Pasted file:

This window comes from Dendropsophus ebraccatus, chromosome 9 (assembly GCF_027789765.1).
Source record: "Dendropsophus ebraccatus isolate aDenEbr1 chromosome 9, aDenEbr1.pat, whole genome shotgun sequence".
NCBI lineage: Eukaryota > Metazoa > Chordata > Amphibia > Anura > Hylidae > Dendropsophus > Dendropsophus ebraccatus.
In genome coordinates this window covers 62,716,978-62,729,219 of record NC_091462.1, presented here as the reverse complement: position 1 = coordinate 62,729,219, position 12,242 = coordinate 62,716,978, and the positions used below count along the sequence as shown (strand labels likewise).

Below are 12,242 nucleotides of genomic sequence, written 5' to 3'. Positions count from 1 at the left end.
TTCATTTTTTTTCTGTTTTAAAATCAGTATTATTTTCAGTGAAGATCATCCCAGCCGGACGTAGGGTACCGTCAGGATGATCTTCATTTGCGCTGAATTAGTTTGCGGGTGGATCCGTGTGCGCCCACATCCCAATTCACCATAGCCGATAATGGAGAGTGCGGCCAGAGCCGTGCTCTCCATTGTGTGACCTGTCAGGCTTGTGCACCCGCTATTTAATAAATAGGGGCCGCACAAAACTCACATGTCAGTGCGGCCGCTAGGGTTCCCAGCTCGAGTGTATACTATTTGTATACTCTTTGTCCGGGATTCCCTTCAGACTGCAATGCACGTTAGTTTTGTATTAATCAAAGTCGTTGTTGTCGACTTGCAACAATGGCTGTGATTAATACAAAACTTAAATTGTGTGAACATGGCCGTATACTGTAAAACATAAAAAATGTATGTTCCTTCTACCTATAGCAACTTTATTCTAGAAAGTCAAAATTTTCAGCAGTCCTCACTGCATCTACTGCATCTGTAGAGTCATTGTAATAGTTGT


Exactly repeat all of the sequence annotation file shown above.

This window comes from Dendropsophus ebraccatus, chromosome 9 (assembly GCF_027789765.1).
Source record: "Dendropsophus ebraccatus isolate aDenEbr1 chromosome 9, aDenEbr1.pat, whole genome shotgun sequence".
NCBI lineage: Eukaryota > Metazoa > Chordata > Amphibia > Anura > Hylidae > Dendropsophus > Dendropsophus ebraccatus.
In genome coordinates this window covers 62,716,978-62,729,219 of record NC_091462.1, presented here as the reverse complement: position 1 = coordinate 62,729,219, position 12,242 = coordinate 62,716,978, and the positions used below count along the sequence as shown (strand labels likewise).

Below are 12,242 nucleotides of genomic sequence, written 5' to 3'. Positions count from 1 at the left end.
TTCATTTTTTTTCTGTTTTAAAATCAGTATTATTTTCAGTGAAGATCATCCCAGCCGGACGTAGGGTACCGTCAGGATGATCTTCATTTGCGCTGAATTAGTTTGCGGGTGGATCCGTGTGCGCCCACATCCCAATTCACCATAGCCGATAATGGAGAGTGCGGCCAGAGCCGTGCTCTCCATTGTGTGACCTGTCAGGCTTGTGCACCCGCTATTTAATAAATAGGGGCCGCACAAAACTCACATGTCAGTGCGGCCGCTAGGGTTCCCAGCTCGAGTGTATACTATTTGTATACTCTTTGTCCGGGATTCCCTTCAGACTGCAATGCACGTTAGTTTTGTATTAATCAAAGTCGTTGTTGTCGACTTGCAACAATGGCTGTGATTAATACAAAACTTAAATTGTGTGAACATGGCCGTATACTGTAAAACATAAAAAATGTATGTTCCTTCTACCTATAGCAACTTTATTCTAGAAAGTCAAAATTTTCAGCAGTCCTCACTGCATCTACTGCATCTGTAGAGTCATTGTAATAGTTGT